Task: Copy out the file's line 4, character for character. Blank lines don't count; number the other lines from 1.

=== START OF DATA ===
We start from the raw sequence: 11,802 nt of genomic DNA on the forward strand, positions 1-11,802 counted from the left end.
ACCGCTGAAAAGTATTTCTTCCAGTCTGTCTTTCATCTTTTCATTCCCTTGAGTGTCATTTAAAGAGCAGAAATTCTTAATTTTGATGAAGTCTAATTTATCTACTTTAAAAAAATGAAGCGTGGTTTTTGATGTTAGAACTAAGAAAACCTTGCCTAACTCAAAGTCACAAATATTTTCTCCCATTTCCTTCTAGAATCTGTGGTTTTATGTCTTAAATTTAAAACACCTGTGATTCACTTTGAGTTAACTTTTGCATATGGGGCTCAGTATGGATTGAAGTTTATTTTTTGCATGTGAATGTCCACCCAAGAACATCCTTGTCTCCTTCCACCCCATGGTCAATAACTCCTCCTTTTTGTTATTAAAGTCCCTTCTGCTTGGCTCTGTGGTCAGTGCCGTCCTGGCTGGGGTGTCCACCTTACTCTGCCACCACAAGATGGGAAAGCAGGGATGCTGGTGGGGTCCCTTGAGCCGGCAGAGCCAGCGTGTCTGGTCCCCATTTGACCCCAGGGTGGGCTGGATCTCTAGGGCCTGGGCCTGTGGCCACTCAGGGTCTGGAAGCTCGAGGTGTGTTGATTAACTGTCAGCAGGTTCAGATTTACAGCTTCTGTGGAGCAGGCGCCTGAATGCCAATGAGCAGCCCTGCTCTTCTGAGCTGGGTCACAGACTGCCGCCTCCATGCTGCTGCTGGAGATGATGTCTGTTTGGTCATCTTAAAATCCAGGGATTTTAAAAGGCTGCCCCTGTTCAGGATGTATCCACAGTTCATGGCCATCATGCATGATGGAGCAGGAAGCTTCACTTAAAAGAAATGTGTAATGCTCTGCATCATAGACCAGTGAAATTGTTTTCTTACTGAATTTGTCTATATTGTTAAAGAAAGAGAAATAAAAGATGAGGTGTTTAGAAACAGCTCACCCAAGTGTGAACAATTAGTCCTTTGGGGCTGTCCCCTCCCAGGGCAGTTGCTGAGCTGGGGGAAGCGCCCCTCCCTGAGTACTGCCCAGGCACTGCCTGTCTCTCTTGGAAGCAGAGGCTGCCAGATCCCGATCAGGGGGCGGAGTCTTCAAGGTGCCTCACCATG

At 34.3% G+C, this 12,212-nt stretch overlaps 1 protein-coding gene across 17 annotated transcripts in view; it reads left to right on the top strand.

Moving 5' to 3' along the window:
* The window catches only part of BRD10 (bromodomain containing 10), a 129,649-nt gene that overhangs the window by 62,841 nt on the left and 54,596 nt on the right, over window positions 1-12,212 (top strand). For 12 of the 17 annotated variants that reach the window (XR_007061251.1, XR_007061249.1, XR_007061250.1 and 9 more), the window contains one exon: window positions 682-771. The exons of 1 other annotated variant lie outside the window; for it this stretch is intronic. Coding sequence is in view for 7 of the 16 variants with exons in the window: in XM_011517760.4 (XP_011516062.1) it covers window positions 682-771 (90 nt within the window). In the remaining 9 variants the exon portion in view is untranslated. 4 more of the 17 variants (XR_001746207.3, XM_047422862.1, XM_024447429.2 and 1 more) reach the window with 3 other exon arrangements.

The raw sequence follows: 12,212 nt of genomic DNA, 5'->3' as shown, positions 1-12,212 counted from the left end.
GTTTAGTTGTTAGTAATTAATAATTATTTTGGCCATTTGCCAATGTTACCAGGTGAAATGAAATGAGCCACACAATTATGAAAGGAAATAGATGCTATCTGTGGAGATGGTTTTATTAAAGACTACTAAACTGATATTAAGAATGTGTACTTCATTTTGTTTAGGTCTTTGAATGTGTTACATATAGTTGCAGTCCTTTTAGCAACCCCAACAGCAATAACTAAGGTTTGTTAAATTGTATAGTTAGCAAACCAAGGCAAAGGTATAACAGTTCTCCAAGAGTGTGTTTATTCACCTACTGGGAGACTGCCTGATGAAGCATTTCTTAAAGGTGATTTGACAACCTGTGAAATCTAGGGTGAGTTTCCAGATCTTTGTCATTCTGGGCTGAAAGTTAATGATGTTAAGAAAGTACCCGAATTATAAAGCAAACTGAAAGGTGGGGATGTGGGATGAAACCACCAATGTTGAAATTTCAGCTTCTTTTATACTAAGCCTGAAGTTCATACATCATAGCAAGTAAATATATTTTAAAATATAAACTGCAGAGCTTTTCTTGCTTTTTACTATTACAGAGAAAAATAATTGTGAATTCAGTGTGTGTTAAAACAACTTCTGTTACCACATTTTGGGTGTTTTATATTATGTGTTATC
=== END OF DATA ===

Moving 5' to 3' along the window: